Parable of the Ten Bridesmaids: There were 10 bridesmaids waiting for to meet the bridegroom. 5 were foolish and the others wise. How so? The wise ones brought extra oil to be sure that their lamps don’t run dry when the bridegroom arrives. The point of the story is to be ready – to prepare for the day when Jesus returns….to believe in Jesus and receive Him as Savior and Lord…to be his disciple doing the things he tells us to do before He returns. Since we do not know when that day will be, we need to be ready anytime and that means, we need to be ready ‘now.’ More of this parable from

Parable of the talents: There were 3 servants whom the master entrusted with talents before he went on a journey. Each was given different quantity of gifts to manage. One given 5, another 2 and the 3rd 1 talent. The first and second servants each worked with and doubled the amount they were given. The last one buried his in the ground. When the master returned, he praised the first two servants the same: ‘Well done, good and trustworthy slave; you have been trustworthy in a few things, I will put you in charge of many things; enter into the joy of your master.’ The point of the story is to be good stewards of the gifts that God gives us. Let us beware of burying these gifts in the ground. Let us be ready for Jesus’ return by managing well the resources that He has given us. Read more on this parable from

Parable of the goat and the sheep: When Jesus returns, he will judge the nations. He will be like a shepherd who separates the goat from the sheep. One group will be those to whom are said: ‘Come, you that are blessed by my Father, inherit the kingdom prepared for you from the foundation of the world; 35 for I was hungry and you gave me food, I was thirsty and you gave me something to drink, I was a stranger and you welcomed me, 36 I was naked and you gave me clothing, I was sick and you took care of me, I was in prison and you visited me.’ What does this mean? When did they do all such things?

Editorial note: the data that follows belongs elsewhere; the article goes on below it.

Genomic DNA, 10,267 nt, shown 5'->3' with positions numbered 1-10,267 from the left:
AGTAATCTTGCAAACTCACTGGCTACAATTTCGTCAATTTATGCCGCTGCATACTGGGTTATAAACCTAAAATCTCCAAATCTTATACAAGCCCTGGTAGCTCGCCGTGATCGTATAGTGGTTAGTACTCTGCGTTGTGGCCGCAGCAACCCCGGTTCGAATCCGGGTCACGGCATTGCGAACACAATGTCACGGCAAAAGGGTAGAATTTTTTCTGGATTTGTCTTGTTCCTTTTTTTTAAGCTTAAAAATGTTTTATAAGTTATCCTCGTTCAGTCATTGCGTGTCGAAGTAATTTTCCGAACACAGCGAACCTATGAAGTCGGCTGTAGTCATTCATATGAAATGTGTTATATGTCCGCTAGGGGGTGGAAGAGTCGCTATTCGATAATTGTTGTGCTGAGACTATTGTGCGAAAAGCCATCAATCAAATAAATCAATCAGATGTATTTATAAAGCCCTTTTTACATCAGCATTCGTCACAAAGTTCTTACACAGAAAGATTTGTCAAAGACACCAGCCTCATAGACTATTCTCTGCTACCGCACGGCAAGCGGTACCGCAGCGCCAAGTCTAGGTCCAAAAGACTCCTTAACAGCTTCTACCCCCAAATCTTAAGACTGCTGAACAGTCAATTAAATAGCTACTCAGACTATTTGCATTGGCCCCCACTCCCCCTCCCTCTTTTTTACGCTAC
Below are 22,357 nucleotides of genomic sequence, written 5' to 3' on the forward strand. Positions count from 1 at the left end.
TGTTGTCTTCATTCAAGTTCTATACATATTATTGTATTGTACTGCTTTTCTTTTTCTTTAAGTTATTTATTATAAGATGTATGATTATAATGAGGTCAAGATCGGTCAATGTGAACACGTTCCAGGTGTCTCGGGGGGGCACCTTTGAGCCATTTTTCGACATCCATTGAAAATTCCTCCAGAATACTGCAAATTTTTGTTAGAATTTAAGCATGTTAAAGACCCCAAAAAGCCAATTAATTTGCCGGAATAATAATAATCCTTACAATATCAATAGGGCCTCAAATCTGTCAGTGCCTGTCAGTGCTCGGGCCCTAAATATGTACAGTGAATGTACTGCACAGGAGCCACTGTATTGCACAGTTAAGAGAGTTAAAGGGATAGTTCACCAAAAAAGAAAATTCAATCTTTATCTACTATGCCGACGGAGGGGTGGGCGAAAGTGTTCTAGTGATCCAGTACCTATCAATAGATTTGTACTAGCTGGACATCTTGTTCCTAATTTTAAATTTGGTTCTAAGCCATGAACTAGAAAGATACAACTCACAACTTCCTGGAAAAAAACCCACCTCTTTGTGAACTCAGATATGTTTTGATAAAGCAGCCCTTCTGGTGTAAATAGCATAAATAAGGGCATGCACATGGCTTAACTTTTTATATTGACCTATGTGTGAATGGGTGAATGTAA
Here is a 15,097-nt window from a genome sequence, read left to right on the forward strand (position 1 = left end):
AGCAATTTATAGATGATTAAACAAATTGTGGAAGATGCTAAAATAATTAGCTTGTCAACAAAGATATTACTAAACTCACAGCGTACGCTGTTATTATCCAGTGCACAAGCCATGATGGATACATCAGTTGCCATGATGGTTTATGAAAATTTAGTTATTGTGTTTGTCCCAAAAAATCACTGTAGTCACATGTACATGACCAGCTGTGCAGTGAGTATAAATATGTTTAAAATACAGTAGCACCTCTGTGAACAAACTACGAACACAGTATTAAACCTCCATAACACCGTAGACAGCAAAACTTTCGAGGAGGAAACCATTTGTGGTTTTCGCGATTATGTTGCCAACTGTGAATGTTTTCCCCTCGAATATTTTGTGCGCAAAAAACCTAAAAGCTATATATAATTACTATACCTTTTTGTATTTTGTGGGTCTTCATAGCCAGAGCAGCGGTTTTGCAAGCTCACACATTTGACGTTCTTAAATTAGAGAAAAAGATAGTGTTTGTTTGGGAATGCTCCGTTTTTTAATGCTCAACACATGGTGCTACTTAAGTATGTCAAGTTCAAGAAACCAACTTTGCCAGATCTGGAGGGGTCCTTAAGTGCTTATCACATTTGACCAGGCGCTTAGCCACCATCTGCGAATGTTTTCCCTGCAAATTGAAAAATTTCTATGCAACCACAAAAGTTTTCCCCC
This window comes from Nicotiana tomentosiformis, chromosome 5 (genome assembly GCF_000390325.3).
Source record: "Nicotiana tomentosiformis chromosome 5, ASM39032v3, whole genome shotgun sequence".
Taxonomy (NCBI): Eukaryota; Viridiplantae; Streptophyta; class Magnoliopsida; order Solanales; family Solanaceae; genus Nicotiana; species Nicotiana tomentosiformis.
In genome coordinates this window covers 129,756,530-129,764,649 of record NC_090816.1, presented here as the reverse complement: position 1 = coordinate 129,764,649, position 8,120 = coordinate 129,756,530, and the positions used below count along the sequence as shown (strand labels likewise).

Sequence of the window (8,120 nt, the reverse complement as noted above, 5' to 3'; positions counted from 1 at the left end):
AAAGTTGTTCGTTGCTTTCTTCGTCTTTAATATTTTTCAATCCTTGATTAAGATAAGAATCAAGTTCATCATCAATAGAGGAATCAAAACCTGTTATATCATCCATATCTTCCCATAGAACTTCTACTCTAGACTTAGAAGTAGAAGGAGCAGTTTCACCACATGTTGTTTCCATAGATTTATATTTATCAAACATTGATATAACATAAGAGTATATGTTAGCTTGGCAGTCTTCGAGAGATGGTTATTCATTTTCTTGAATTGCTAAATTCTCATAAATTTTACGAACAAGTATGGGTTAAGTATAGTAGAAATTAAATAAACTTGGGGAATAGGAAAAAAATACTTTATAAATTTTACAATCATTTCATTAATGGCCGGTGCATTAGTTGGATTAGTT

And the king will answer them, ‘Truly I tell you, just as you did it to one of the least of these who are members of my family, you did it to me.’ Each time we help another of the members of the family of Jesus, to the least of these people – those who need help, we are doing it for Jesus. Again the point of the story is to be ready for Jesus’ return – to be ready for judgment about what we do during our lifetime – our Christian walk – how we obey the two greatest commandments: Love God and love our neighbor. For more explanation on this parable, see

What is the point of knowing the signs of end times? The point is to be prepared for the return of Jesus. How to be prepared? We are ready with our lamps. We manage well our God-given talents. We do what Jesus commands us to do to love our neighbour. We stay alert and get ready. Are you ready, my friend?